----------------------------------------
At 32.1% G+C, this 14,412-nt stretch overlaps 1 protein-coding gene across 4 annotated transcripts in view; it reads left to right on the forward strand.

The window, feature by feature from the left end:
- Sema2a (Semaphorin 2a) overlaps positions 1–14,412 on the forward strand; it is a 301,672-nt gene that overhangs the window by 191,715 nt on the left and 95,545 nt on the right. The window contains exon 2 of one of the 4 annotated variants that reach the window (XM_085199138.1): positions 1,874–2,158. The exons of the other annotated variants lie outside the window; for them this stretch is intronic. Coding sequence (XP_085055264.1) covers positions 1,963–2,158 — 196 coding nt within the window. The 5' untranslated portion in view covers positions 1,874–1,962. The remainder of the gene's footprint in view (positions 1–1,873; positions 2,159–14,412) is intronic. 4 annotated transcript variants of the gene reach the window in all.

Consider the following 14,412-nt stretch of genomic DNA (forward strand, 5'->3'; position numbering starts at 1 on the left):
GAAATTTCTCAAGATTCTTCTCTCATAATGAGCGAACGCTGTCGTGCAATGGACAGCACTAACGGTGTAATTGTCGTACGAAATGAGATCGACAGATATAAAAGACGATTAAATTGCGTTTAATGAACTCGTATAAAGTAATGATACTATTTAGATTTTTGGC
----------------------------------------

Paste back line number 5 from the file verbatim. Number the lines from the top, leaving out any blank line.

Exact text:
GAAATTTCTCAAGATTCTTCTCTCATAATGAGCGAACGCTGTCGTGCAATGGACAGCACTAACGGTGTAATTGTCGTACGAAATGAGATCGACAGATATAAAAGACGATTAAATTGCGTTTAATGAACTCGTATAAAGTAATGATACTATTTAGATTTTTGGC